Other fingers point at Moslem insurgents from Southern Thailand, and Uyghurs who are unhappy that the junta repatriated refugee Uyghurs to China, where they are clearly mistreated. My early theory was that irate Thai motorists who are tired of being pulled over by police for bribes may be the culprits. After abandoning this practice for a year after the generals took over running the country, and seeing their leader imprisoned for what will turn out to be life for all kinds of corruption, they're baaaaack. I saw the beginnings of a confrontation last week as police began to march towards a tourist filming this practice in front of the Amari Watergate Hotel.
While we may never know who is behind this tragic mass murder, one thing is clear--the biggest victim is Thailand. The bombing serves as a reminder to the world that Thailand is perpetually unstable. I make no secret of the fact that business has been lousy for the past two years due to political turmoil, demonstrations and a coup. Things have been looking up for the past few months, so this could not have come at a worse time.
Hotels and tour companies that cater to the Chinese market are in for particularly bad times ahead. China is Thailand's biggest tourism customer, and Chinese are very sensitive to any kind of trouble. A sales manager for a hotel that depends on Chinese visitors told me yesterday that cancellations are already heavy. I will be able to tell whether the numbers of Chinese are dwindling from the size of the queue outside ZipZap, a yummy noodle place in my soi. A few months ago it was suddenly discovered by Chinese tourists and are usually fifty or more in line to get in every morning. This morning: zero.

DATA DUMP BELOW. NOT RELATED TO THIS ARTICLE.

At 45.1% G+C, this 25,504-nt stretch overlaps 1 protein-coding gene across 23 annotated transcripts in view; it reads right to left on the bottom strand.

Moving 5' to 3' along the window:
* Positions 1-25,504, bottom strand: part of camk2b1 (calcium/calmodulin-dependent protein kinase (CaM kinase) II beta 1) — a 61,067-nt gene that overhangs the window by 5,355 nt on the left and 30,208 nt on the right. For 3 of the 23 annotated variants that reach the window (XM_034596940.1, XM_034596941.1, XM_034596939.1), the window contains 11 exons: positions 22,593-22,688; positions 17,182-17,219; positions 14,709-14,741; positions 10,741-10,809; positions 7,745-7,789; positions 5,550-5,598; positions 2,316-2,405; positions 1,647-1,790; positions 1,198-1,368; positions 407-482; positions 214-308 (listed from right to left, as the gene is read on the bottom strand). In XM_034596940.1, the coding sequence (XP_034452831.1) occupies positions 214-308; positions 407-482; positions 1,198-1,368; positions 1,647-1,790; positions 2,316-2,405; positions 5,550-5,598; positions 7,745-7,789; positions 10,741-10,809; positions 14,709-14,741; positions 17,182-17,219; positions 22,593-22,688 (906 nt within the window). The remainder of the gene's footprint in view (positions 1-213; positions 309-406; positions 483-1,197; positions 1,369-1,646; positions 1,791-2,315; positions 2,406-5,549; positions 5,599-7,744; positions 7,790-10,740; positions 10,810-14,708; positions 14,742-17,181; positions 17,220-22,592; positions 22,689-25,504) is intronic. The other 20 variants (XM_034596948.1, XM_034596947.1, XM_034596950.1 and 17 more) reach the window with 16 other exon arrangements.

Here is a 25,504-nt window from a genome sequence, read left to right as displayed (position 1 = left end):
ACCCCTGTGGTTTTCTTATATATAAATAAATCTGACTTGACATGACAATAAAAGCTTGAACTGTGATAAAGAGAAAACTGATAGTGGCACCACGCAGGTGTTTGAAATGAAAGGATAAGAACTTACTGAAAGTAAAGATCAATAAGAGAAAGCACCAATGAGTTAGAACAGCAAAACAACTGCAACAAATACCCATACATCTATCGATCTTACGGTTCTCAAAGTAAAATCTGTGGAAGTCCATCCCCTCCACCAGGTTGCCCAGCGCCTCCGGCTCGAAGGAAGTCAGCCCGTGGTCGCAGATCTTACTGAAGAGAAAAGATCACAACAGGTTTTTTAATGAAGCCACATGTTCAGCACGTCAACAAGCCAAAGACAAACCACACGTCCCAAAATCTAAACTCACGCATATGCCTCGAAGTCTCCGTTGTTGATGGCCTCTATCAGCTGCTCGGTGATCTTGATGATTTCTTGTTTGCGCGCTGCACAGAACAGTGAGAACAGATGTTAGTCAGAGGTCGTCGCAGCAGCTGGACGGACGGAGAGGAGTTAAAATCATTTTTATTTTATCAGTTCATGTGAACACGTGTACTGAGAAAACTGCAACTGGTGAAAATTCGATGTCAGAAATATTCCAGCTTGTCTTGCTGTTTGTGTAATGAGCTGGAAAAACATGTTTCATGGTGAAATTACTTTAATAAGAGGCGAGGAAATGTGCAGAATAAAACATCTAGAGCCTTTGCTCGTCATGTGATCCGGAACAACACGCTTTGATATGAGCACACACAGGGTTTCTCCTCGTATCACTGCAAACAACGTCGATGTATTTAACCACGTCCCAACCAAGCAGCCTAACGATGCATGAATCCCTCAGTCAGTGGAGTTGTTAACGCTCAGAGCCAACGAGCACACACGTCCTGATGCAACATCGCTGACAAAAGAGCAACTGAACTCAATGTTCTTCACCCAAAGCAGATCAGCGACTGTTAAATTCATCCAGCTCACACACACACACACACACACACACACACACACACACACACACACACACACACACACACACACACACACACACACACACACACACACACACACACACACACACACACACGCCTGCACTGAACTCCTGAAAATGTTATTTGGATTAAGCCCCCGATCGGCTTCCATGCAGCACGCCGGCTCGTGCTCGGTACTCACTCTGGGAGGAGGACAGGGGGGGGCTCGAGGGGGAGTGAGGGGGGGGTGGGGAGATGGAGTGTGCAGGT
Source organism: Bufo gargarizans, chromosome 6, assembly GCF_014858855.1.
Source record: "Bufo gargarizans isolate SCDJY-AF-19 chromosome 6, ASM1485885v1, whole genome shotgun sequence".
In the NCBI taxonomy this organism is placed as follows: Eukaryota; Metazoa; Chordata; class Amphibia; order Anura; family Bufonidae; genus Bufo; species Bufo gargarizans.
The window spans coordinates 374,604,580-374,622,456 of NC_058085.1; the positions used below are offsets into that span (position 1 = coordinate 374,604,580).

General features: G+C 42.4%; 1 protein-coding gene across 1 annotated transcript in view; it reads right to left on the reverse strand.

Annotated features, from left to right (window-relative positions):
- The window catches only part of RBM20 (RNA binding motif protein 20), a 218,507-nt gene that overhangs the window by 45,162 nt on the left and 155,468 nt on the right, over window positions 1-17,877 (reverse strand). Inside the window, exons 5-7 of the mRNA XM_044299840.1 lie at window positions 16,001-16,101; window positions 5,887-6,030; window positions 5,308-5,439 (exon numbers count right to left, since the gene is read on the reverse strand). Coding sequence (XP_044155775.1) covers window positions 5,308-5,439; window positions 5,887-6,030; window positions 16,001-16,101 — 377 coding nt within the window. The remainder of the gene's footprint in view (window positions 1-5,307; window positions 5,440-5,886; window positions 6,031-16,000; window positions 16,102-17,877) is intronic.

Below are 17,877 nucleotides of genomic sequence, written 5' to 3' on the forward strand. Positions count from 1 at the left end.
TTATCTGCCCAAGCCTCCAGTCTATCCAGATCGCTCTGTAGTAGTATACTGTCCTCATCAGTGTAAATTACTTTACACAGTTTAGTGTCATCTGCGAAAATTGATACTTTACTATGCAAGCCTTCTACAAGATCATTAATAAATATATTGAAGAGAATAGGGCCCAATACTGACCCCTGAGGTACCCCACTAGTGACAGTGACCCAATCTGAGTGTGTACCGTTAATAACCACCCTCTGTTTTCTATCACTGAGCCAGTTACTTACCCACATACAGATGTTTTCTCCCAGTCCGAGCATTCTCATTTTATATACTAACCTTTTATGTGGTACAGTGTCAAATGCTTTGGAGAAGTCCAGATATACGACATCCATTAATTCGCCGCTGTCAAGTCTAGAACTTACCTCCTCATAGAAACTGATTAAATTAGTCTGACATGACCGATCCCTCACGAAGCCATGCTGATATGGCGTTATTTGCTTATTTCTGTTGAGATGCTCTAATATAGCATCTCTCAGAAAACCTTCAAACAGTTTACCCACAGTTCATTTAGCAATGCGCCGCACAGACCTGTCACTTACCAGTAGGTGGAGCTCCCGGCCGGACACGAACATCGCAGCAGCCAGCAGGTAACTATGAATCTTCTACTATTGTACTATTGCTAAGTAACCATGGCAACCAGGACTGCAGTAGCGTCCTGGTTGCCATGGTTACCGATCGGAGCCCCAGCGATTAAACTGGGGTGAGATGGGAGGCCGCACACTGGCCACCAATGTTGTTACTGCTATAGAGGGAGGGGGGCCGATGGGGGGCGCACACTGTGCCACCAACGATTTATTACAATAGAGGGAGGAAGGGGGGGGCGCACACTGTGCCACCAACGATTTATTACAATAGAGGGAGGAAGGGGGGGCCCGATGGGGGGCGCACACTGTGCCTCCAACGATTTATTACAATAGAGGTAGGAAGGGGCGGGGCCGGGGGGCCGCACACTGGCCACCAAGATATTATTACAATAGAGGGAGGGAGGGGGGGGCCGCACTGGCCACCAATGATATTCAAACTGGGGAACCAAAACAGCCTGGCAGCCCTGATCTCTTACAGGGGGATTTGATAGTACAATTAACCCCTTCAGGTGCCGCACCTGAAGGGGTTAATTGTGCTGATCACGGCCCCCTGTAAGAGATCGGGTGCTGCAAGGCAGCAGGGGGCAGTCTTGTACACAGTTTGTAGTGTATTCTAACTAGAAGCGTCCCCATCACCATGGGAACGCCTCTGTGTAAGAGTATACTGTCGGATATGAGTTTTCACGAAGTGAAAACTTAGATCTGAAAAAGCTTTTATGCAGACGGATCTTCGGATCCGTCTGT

Many of our friends around the world have sent emails and Facebook messages about their concern for our well-being, for which we are thankful. All things considered, I do not feel in any danger here, even though the long block in front of Central World--just around the corner from where I live--has been the scene of many needless deaths while I have lived here. Los Angeles is probably far more dangerous.
I hope you will join me in praying for Thailand. All of us here are suffering through yet another tragic and shameful event. We all feel the pain together, and it is because we are together, we will survive. This morning the shrine appeared back to normal. Workmen were unloading large golden-colored elephants from a truck. I suspect someone of means sent them as a way to insure long-lasting good karma. The place was packed with people delivering Lord Brahma a steady stream of wishes, proving just how resilient Thai people really are, and reminding me why I stay.
P.S. One week on and there are no suspects. The police had a bad case of foot-in-mouth last week but this week they are as silent as the dead. Apparently they do not have the forensic tools needed for a breakthrough. They hope to get some, although they do not want foreigners directly messing with their investigation. One thing is certain: the design of the bomb is foreign. They are searching every guesthouse, B&B and hotel in town. The latest speculation is that Moslem terrorists--perhaps with ISIS connections--were behind this. Nobody has taken credit. "Where is Inspector Clouseau when you really need him?" a reader commented on the Bangkok Post's news feed. All of the comments posted were overwhelmingly negative about the police's ability to do actual police work.
The reward money is now up to about five million baht. Thaksin Shinawatra has put up 3 million and his son 200,000. Gold prices are up, and the stock market is down. I wandered into Zipzap on Saturday for lunch without waiting. The place was practically empty.